M&T Bank Corp. management faced numerous questions during its third-quarter earnings call about the bank's weak loan growth figures in the third quarter.
On Oct. 18, the bank reported a decline in its commercial and industrial loan portfolio, partially driven by a drop in loans to auto dealers to finance inventories, also known as floor plan loans. Combined with planned runoff in the bank's residential mortgage portfolio but offset by some growth in consumer loans, the bank's total loans were down roughly 1% from the second quarter. The bank's lack of loan growth was referenced several times during the analyst question-and-answer portion of the call.
Excluding the impact of the auto dealer loans, the bank still reported a $388 million quarter-over-quarter decline in C&I loans. CFO Darren King said the bank saw a high level of paydowns of its C&I loan book across the board without any concentration by industry or by geography.
"Paydowns were probably the biggest driver of decreases in the quarter. When you look at originations, they were down a little bit, but not the biggest driver. The biggest driver was the rate of paydowns," King said.
King also cautioned analysts that they should expect an increase in the bank's criticized loans in the third quarter when the bank files its regulatory disclosure. He said the increase was not dramatic, with the absolute level higher than the second quarter but still below the level at year-end 2016.
He added that strong asset prices have allowed some borrowers to sell parts of their businesses, enabling the loan payoffs. And the bank has seen elevated payoffs in commercial real estate, too, where King said the bank has seen a significant number of borrowers pay off construction debt and then use a nonbank lender for the asset's permanent financing.
Looking forward, King said the bank is optimistic about its fourth-quarter numbers based on the company's existing loan pipeline. He said the bank's pipeline heading into the fourth quarter is 15% to 20% higher than previous quarters this year but cautioned that elevated paydown activity remains a "wildcard."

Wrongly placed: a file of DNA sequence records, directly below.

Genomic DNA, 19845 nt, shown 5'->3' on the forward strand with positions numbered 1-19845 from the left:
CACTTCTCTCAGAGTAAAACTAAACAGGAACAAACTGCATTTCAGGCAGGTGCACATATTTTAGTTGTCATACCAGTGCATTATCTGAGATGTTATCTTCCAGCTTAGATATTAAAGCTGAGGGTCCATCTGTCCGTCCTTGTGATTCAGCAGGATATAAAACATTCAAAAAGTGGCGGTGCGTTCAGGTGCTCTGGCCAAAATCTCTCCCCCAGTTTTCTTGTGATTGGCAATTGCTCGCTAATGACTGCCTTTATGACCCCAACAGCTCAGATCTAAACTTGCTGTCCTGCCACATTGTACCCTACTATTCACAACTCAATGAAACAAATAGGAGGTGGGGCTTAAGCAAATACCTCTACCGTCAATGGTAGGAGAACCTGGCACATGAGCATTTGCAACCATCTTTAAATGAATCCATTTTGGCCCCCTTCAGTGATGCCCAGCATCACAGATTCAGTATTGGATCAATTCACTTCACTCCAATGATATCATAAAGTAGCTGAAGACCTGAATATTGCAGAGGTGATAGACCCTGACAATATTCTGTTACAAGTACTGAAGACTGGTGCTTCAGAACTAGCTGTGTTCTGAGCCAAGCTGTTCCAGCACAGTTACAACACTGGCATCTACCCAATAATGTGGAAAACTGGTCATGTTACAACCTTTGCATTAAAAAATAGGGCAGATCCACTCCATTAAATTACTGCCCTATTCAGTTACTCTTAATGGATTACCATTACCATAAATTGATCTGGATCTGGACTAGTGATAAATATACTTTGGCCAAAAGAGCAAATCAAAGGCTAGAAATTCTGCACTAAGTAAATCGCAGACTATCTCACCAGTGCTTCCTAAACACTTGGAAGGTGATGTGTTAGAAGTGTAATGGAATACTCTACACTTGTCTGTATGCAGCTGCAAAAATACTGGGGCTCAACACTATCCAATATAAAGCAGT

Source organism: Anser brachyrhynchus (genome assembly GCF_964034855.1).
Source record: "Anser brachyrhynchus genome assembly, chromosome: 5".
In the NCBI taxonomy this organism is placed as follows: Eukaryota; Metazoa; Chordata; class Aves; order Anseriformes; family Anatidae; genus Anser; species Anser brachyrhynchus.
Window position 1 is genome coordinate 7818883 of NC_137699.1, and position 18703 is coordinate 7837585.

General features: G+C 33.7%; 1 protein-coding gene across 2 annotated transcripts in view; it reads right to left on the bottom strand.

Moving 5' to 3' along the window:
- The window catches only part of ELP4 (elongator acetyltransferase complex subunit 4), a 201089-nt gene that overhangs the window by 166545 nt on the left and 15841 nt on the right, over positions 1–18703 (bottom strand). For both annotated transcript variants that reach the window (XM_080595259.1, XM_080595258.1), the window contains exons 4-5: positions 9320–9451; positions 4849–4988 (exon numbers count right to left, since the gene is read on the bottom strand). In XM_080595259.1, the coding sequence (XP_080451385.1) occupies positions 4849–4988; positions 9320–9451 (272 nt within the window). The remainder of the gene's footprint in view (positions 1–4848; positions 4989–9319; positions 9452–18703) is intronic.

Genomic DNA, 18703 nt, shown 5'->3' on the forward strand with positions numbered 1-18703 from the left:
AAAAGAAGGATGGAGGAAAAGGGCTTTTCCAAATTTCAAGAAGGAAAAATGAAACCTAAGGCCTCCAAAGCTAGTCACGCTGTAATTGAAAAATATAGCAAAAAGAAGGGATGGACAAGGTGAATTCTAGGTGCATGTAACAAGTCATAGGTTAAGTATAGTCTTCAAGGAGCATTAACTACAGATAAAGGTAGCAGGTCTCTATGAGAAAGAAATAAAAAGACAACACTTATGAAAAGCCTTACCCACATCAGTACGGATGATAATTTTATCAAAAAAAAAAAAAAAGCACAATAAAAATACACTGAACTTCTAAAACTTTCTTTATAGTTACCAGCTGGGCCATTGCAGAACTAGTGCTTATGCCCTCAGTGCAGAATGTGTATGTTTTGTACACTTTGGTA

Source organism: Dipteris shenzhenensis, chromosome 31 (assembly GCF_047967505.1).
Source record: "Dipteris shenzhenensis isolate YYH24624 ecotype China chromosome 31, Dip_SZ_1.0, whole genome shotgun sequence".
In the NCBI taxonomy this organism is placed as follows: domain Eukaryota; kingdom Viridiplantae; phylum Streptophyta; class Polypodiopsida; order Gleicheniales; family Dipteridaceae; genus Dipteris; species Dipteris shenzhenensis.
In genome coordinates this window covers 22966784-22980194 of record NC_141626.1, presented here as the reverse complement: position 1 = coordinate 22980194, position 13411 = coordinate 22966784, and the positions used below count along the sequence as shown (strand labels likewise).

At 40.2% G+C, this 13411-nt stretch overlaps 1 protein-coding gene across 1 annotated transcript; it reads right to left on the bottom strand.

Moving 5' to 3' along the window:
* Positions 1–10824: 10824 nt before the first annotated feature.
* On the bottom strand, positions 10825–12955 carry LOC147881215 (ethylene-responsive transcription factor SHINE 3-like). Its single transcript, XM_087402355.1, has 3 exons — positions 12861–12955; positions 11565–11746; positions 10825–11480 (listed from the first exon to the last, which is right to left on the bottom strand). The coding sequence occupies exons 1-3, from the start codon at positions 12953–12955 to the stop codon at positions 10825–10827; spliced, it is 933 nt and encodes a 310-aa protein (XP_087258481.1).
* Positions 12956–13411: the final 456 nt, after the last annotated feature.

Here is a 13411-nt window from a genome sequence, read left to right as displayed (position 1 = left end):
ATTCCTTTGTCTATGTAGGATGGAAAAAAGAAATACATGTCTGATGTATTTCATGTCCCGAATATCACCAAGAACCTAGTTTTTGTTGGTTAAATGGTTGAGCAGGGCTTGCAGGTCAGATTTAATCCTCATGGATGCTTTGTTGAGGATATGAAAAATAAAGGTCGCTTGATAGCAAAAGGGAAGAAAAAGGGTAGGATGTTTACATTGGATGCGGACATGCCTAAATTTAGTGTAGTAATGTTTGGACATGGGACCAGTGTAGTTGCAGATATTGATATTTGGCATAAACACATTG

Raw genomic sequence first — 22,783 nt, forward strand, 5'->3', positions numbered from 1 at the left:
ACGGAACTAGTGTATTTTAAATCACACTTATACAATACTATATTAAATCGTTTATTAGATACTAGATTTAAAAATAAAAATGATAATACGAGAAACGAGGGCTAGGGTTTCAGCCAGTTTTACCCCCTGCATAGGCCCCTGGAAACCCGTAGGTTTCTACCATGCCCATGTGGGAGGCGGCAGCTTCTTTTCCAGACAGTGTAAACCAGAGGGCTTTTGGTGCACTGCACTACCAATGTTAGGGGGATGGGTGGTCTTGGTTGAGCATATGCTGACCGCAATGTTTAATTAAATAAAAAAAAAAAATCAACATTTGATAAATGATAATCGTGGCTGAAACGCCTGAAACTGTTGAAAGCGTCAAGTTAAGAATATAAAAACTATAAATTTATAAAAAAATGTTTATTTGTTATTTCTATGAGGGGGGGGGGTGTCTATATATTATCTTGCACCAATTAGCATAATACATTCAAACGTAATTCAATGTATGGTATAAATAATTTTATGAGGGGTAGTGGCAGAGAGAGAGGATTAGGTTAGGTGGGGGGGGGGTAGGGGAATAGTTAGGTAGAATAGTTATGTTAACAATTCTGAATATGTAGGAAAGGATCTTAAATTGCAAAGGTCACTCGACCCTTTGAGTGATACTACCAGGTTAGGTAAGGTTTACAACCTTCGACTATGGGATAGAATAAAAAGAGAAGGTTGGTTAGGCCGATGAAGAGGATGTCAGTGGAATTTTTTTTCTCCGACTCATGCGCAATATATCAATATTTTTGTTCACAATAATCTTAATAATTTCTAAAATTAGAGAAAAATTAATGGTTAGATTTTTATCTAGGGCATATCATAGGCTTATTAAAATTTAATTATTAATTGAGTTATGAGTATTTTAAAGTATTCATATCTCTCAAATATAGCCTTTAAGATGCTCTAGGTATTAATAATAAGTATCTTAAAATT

On the deposit side, King said average core customer deposits were $1.1 billion lower than the second quarter, attributing the drop to intended runoff of certain deposits from the Hudson City Bancorp Inc. deal. But an analyst noted that the bank's deposit growth outside the Hudson City runoff still appeared weak. King said the bank has seen increased activity and sensitivity to deposit pricing among its high-balance consumer customers. He also said small business borrowers continue to be skewed toward short-term deposit products.
The bank's rates on liabilities moved up slightly in the third quarter to 57 basis points on all interest-bearing liabilities, up from 52 basis points in the second quarter. Looking forward, bank management said it expects net interest income in the fourth quarter to be "flat to maybe slightly down." As for the benefit of a potential rate increase in December, management said the bank continues to expect a 25-basis-point increase to be worth 6 to 10 basis points on the net interest margin.